Stink Whispers Movie Vault – Satisfaction

61c7f-satisfactionSatisfaction
Release Date: February 12, 1988
Starring: Justine Bateman, Liam Neeson, Julia Roberts
SW Grade: Slightly Fucking Awesome

What would we do baby, without us?
What would we do baby, without us?
And there ain’t not nothin’ we can’t pull each other through.
What would we do baby, without us?
Sha na na na.

If you are anything like me, hearing that collection of broken grammar and hippie half-speak sung over two decades ago signified the highlight of your week. That spine-tingling moment when Mallory Keaton, a.k.a. Justine Bateman, walked into your life for a 30 minute burst of laughter and beauty on the ABC hit-com Family Ties. Sure, Michael J. Fox had the legions of fans. Sure, Michael Gross had the natural dramatic ability. Sure, Tina Yothers had…she had…well…okay, Tina Yothers brought everybody down. But the show was—and will always be—about that enigma in leg warmers, Mallory.


I can only imagine what the casting call for Mallory’s character must’ve been like. Executives must have ripped apart the streets of Hollywood in search of an actress of such depth and versatility that she could somehow exude both incredible fashion sense and unrivaled stupidity at the same time. I shudder to think what might have become of Family Ties had the search not found its conclusion with Justine Bateman. Creeps me out.

For a long time, however, the world was only able to get their Justine fix in 30-minute doses. And much like the most popular addictive narcotics of the day, short periods of Justine were simply not enough. People were crying for more of Jason Bateman’s older sister. And they were crying tears of pure love. [Note: Until recently, people had ceased crying for Jason Bateman shortly after Teen Wolf Too.]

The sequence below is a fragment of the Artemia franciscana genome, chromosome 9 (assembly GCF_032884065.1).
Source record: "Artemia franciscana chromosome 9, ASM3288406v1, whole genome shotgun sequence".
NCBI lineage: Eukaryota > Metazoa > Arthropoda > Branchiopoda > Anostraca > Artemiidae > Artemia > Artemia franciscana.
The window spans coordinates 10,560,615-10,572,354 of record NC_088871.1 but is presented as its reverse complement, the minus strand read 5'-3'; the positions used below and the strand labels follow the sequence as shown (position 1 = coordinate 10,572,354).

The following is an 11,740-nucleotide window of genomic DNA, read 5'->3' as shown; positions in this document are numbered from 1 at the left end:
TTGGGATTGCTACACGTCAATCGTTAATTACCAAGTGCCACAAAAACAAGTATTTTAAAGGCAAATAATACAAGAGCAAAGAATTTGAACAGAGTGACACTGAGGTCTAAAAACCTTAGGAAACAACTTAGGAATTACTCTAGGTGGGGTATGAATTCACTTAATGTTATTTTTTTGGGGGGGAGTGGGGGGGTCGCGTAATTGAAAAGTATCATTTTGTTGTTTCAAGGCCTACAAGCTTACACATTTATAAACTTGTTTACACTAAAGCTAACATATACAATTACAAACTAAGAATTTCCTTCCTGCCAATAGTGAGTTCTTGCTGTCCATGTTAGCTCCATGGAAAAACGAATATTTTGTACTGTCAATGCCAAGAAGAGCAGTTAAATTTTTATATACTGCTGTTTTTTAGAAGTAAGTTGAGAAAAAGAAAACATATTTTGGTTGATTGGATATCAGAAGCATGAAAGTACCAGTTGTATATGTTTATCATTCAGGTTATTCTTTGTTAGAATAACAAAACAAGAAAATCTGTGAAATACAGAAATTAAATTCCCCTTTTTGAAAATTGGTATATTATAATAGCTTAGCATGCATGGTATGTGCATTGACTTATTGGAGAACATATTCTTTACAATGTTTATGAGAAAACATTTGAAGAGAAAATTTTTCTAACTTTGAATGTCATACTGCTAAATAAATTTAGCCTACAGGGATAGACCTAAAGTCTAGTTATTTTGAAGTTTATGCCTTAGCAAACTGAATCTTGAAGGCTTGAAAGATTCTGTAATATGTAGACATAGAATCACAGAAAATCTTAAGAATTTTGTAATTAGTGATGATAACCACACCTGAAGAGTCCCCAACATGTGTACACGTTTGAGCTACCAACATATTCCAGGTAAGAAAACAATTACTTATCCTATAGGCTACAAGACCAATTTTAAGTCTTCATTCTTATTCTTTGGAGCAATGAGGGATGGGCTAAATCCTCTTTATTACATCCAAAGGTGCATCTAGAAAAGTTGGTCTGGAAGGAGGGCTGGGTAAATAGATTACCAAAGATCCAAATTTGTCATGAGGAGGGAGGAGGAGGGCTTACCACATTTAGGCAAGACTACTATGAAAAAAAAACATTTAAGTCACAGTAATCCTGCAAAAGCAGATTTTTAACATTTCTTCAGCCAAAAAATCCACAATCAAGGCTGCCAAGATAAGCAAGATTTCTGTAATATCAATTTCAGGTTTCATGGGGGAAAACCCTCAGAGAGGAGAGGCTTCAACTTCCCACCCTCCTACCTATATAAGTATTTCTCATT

Meanwhile, miles away, in a tin shack the size of a filing cabinet, an upstart writer named Charles Purpura had unwittingly found the answer so many Justine junkies had been searching for. In an attempt to write a big-screen rock n’ roll drama that would rival Purple Rain, the modern-day Shakespeare penned a screenplay about four attractive women, one dorky guy, and their collective dream of rock ’n’ roll stardom. The script was tentatively titled Purpura Rain—later changed to Satisfaction—and was sure to be the star vehicle that would launch some young actress’s career through the roof.

After turning down Liz Taylor, Lonnie Anderson, and Jack Lemmon for the lead role of Jennie Lee, director Joan Freeman settled on the woman who made low IQ sexy again. Yes, that’s right, Justine Bateman had her first major studio film lead.

Bateman would play Jennie, the lead singer of an all-woman-with-one-extremely-spazzy-guy band called “Mystery.” The only real mystery, incidentally, is how the band decided upon Jennie as their lead singer. While beautiful in a Mallory-esque sort of way, Jennie sounded very similar to an inconsolable deaf-mute I encountered while working in the shoe department at Kohl’s while in college. The woman was ranting and raving about an item she had bought earlier in the week, but I, for the life of me, couldn’t tell what she was saying. Nothing short of employee-of-the-month material, I paged the store manager, who upon arrival, blankly nodded his head in a similar fashion to my head-nodding moments earlier. I can’t remember exactly what happened with that woman, but I like to tell human rights activists that we chained her to a pallet in the freight elevator and threw defective shoes at her. Fun is fun.